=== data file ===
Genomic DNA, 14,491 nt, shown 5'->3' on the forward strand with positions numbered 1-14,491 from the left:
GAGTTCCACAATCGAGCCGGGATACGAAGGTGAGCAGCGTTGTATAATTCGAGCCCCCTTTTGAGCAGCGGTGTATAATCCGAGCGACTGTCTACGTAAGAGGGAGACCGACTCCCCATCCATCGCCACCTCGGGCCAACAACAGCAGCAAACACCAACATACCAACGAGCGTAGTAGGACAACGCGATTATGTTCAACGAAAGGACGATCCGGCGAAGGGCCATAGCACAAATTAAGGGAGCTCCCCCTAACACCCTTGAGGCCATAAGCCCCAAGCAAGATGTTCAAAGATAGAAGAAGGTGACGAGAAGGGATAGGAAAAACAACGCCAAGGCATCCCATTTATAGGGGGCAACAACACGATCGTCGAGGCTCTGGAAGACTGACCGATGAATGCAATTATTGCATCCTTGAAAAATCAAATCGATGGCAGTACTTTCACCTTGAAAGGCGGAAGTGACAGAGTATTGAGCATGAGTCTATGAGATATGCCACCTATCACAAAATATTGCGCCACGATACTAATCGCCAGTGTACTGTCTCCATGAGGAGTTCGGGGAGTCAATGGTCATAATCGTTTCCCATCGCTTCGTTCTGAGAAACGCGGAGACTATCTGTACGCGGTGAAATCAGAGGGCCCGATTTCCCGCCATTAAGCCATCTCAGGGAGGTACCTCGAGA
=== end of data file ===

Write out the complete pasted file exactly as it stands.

Genomic DNA, 14,491 nt, shown 5'->3' on the forward strand with positions numbered 1-14,491 from the left:
GAGTTCCACAATCGAGCCGGGATACGAAGGTGAGCAGCGTTGTATAATTCGAGCCCCCTTTTGAGCAGCGGTGTATAATCCGAGCGACTGTCTACGTAAGAGGGAGACCGACTCCCCATCCATCGCCACCTCGGGCCAACAACAGCAGCAAACACCAACATACCAACGAGCGTAGTAGGACAACGCGATTATGTTCAACGAAAGGACGATCCGGCGAAGGGCCATAGCACAAATTAAGGGAGCTCCCCCTAACACCCTTGAGGCCATAAGCCCCAAGCAAGATGTTCAAAGATAGAAGAAGGTGACGAGAAGGGATAGGAAAAACAACGCCAAGGCATCCCATTTATAGGGGGCAACAACACGATCGTCGAGGCTCTGGAAGACTGACCGATGAATGCAATTATTGCATCCTTGAAAAATCAAATCGATGGCAGTACTTTCACCTTGAAAGGCGGAAGTGACAGAGTATTGAGCATGAGTCTATGAGATATGCCACCTATCACAAAATATTGCGCCACGATACTAATCGCCAGTGTACTGTCTCCATGAGGAGTTCGGGGAGTCAATGGTCATAATCGTTTCCCATCGCTTCGTTCTGAGAAACGCGGAGACTATCTGTACGCGGTGAAATCAGAGGGCCCGATTTCCCGCCATTAAGCCATCTCAGGGAGGTACCTCGAGA